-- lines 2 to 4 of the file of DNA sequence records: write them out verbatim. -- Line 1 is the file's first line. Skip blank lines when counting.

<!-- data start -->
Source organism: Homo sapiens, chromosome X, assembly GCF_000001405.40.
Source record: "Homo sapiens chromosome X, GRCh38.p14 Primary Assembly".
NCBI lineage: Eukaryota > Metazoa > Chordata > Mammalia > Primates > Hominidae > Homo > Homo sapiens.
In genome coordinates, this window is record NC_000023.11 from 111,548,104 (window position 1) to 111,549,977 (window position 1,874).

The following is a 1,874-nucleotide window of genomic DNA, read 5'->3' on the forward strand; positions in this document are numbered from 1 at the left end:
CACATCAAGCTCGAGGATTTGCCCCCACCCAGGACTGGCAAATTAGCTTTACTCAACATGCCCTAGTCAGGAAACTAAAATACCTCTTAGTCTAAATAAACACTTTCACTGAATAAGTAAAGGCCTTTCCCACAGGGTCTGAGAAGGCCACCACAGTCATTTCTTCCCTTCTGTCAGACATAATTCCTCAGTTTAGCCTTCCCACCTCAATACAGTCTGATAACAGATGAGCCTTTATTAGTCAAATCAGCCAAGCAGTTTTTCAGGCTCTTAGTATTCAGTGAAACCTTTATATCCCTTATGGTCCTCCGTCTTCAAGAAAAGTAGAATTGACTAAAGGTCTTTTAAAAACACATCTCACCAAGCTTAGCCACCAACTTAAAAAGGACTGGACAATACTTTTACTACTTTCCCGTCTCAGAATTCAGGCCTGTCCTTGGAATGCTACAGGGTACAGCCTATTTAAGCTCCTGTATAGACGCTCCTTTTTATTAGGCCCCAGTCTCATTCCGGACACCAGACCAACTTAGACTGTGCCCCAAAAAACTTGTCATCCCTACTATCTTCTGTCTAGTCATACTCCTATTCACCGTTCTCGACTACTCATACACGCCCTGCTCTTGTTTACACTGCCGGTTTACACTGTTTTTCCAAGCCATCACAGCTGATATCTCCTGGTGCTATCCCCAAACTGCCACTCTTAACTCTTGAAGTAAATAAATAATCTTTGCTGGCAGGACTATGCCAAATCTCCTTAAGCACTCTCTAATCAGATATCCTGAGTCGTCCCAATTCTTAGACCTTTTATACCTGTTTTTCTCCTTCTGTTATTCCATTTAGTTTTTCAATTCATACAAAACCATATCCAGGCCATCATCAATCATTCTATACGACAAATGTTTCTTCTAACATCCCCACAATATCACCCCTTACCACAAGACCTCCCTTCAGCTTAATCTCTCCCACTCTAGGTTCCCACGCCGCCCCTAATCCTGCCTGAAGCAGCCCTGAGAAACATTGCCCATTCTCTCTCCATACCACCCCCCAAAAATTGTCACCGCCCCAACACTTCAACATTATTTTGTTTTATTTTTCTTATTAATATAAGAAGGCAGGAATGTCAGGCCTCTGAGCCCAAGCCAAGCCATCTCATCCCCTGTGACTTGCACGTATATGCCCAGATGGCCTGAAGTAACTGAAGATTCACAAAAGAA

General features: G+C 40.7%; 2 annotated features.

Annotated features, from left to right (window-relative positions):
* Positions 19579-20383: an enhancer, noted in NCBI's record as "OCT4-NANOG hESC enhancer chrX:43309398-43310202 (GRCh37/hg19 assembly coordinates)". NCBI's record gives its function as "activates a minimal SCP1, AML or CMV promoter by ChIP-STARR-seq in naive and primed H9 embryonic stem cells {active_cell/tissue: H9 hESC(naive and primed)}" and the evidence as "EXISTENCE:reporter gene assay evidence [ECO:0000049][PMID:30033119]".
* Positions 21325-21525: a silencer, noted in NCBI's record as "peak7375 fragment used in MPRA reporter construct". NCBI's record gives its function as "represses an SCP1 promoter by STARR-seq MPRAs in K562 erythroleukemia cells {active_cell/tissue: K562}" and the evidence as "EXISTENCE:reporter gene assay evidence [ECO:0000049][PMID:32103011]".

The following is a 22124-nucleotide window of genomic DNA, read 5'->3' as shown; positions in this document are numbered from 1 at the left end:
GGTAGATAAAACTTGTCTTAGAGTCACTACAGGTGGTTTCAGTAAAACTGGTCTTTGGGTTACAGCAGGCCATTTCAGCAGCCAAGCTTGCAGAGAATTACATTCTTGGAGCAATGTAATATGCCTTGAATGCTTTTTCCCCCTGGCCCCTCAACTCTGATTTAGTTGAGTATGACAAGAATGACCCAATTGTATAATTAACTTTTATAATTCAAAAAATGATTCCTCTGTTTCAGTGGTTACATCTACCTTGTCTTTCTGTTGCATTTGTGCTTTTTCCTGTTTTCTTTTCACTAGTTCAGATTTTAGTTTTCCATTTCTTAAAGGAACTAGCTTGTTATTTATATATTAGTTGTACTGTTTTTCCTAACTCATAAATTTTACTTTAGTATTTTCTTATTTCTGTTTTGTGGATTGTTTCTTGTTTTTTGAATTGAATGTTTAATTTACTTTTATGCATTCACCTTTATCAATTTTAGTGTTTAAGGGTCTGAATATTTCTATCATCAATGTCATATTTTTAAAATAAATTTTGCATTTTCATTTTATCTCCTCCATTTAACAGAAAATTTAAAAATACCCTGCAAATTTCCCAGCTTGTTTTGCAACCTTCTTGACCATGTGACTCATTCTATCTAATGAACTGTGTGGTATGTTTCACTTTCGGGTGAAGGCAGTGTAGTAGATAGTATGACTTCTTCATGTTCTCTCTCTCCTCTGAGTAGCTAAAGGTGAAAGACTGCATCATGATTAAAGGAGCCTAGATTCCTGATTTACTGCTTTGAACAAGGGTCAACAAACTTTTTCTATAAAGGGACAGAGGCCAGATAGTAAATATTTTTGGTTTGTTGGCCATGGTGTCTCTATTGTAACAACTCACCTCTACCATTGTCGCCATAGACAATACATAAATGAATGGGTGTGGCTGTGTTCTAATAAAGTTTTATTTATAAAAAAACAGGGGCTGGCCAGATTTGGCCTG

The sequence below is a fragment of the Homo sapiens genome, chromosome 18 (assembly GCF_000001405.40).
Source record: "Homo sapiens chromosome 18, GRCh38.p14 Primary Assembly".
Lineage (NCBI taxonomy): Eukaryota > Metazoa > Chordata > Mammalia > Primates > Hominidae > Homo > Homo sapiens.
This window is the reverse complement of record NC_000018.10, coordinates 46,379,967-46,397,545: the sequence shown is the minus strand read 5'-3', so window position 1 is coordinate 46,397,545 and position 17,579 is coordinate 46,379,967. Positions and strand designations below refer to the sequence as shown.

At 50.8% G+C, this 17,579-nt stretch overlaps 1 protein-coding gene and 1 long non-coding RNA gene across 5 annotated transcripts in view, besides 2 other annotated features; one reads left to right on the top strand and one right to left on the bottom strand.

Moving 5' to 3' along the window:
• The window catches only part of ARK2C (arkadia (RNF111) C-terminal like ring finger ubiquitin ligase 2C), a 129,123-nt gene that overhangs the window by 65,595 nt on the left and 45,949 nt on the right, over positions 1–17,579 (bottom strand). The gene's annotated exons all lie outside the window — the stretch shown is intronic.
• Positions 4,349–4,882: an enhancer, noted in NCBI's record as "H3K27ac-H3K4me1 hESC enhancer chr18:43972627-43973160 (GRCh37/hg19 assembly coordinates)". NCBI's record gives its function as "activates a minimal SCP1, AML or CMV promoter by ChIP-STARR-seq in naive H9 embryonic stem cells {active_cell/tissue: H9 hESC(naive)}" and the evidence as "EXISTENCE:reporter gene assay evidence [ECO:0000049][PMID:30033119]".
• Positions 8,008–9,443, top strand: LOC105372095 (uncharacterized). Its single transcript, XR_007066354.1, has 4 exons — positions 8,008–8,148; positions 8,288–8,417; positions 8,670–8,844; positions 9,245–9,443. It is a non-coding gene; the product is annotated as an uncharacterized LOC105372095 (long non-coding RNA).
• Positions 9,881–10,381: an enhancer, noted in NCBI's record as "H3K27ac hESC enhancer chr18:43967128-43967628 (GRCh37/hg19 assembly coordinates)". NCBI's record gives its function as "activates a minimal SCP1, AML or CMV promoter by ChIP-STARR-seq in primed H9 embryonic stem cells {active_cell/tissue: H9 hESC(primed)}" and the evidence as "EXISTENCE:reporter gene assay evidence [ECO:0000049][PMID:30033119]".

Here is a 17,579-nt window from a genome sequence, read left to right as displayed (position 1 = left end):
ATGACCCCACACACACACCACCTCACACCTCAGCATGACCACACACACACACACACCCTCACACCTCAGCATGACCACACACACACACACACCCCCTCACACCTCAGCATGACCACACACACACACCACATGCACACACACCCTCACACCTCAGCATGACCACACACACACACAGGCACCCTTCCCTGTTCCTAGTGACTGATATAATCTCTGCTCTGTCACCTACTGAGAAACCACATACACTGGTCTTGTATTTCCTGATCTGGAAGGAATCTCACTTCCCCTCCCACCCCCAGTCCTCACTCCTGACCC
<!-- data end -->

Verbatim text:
Source record: "Homo sapiens chromosome X, GRCh38.p14 Primary Assembly".
NCBI lineage: Eukaryota > Metazoa > Chordata > Mammalia > Primates > Hominidae > Homo > Homo sapiens.
In genome coordinates, this window is record NC_000023.11 from 111,548,104 (window position 1) to 111,549,977 (window position 1,874).